House Farm Bill Defeated

By June 16, 2018Policy

On May 18, 30 Republican Representatives joined 183 Democrats to defeat HR 2, the Agriculture and Nutrition Act of 2018 (aka the House Farm Bill) 198 to 213.  The National Sustainable Agriculture Coalition (NSAC) welcomed the failure of this “toxic bill,” which would have terminated the Conservation Stewardship Program, defunded key rural development and local foods programs, thrown 2 million food-insecure Americans off the SNAP (food stamps), and given mega farms essentially unlimited access to USDA commodity and crop subsidies.

NSAC would like to thank everyone who called their Representatives to register their concerns and opposition to HR 2, a nationwide grassroots action that no doubt helped to kill the bill.

However, some of the Republican “nay” votes were cast, at least in part, as a way to get the House to first address another legislative issue they consider even more urgent: immigration.  Once this happens, the House majority leadership will likely bring HR 2 back to the floor for consideration “as is.”  Should this happen, we will need a second grassroots call-in campaign to send this “anti-family-farm bill” back to Committee and demand, in the words of NSAC writer Reana Kovalcik, “a strong, bipartisan bill that works for small and mid-sized family farmers, strengthens rural communities, and protects our shared natural resources.”

Senate Committee Drafts a Much Better Farm Bill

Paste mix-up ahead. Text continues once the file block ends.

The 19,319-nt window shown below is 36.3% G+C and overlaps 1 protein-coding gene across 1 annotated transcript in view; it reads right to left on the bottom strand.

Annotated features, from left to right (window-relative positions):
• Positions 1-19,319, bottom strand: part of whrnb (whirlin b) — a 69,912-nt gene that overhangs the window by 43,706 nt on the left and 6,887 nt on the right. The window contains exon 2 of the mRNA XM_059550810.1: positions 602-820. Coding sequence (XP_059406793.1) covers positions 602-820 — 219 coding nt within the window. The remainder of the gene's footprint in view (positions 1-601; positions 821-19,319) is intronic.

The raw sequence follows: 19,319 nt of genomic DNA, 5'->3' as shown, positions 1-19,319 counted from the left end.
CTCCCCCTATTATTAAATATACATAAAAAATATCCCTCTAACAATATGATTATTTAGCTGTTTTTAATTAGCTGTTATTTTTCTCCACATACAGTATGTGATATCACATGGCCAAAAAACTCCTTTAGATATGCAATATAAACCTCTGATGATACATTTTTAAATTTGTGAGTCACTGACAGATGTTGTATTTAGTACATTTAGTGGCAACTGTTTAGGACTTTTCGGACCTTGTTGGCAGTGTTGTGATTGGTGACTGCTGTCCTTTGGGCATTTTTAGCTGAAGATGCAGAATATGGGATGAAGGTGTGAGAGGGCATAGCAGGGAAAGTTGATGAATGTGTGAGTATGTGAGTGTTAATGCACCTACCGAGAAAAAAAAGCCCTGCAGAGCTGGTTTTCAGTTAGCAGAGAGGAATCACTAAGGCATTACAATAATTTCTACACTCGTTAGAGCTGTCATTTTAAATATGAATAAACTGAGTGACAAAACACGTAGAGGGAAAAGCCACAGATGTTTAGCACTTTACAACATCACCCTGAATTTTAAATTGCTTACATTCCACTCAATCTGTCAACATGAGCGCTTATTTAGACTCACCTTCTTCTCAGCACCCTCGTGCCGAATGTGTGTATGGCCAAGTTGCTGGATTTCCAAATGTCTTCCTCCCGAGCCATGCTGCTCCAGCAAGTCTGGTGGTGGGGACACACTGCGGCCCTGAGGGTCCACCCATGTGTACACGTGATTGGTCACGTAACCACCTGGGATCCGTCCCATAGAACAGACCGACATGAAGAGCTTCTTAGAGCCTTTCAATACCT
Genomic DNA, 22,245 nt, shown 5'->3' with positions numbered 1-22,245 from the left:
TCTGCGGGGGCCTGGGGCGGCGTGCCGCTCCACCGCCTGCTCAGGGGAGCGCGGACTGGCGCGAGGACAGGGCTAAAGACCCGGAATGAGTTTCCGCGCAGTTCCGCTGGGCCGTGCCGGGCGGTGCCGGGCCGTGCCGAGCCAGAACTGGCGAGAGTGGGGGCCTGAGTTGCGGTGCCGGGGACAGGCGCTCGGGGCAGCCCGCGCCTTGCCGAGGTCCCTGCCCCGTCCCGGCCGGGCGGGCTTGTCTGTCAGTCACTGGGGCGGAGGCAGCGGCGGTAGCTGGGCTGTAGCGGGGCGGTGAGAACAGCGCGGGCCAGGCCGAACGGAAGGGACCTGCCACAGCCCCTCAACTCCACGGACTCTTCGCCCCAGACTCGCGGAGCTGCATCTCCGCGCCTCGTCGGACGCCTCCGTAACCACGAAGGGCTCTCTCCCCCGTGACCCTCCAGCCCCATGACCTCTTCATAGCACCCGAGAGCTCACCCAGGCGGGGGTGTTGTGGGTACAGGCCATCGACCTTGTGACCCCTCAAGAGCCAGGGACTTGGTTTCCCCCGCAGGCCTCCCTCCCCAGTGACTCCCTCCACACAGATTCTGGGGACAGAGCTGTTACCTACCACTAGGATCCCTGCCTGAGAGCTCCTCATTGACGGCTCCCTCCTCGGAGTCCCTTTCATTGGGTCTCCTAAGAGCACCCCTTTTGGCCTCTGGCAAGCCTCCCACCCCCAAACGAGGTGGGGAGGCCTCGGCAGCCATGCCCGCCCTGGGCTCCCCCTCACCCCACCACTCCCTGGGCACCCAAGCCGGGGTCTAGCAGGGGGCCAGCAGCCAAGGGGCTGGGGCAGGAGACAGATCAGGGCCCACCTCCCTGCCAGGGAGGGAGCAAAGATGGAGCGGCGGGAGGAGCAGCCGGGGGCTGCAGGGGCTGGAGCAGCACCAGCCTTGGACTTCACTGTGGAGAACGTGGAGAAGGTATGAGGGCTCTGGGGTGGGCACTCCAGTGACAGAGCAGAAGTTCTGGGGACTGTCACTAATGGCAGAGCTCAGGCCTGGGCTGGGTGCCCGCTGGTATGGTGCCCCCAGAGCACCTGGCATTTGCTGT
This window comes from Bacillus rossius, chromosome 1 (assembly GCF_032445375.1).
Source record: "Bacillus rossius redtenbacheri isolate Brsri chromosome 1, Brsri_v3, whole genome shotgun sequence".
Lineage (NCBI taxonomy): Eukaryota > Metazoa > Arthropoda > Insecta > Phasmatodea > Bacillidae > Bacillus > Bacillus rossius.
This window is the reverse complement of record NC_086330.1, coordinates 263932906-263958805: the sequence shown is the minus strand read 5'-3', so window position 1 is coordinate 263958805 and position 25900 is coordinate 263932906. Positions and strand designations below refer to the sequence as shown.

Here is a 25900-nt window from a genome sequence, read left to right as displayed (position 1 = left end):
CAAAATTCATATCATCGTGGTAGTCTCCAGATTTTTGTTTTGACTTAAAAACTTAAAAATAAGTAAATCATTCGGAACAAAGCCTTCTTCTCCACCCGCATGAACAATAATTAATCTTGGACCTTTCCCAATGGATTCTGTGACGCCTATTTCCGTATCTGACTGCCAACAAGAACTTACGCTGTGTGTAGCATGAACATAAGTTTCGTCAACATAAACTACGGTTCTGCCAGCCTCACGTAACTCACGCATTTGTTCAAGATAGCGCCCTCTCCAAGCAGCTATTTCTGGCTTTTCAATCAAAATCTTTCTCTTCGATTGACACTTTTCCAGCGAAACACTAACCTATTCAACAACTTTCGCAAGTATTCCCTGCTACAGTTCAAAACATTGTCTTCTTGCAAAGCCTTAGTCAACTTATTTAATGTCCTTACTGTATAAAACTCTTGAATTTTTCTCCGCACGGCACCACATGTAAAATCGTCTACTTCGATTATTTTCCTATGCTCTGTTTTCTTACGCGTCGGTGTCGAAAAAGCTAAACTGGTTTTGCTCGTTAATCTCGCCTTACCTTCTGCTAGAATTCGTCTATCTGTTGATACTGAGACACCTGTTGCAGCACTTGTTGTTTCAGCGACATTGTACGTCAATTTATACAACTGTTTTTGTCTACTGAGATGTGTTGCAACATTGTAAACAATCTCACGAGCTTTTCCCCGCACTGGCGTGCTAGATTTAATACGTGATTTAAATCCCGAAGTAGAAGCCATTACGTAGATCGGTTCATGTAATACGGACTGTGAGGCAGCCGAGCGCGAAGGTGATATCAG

The Senate has taken an important step in this direction.  On June 13, the Senate Agriculture Committee, led by Chair Pat Roberts  (R-KS) and Ranking Member Debbie Stabenow (D-MI),  passed its version of the 2018 Farm Bill, to be debated and voted by the full Senate within the next two weeks.  The Senate Farm Bill clearly reflects a bipartisan effort in good faith, and includes many of the top NSAC priorities.  See NSAC’s June 13 statement at

Some key “wins” in the Senate bill include:

  • Reforms the Conservation Stewardship Program (CSP) to include payments for comprehensive conservation planning and management intensive rotational grazing, and increase support for cover cropping and resource-conserving crop rotations.
  • Increases Environmental Quality Incentives Program (EQIP) support for practices that protect water quality, and de-emphasizes financial assistance for concentrated animal feeding operations (CAFOs).
  • Improves integration of working lands conservation so that farmers can graduate seamlessly from EQIP to CSP as they attain higher levels of resource stewardship.
  • Increases the payment limit on EQIP Organic Initiative contracts and launches an Organic Initiative within CSP.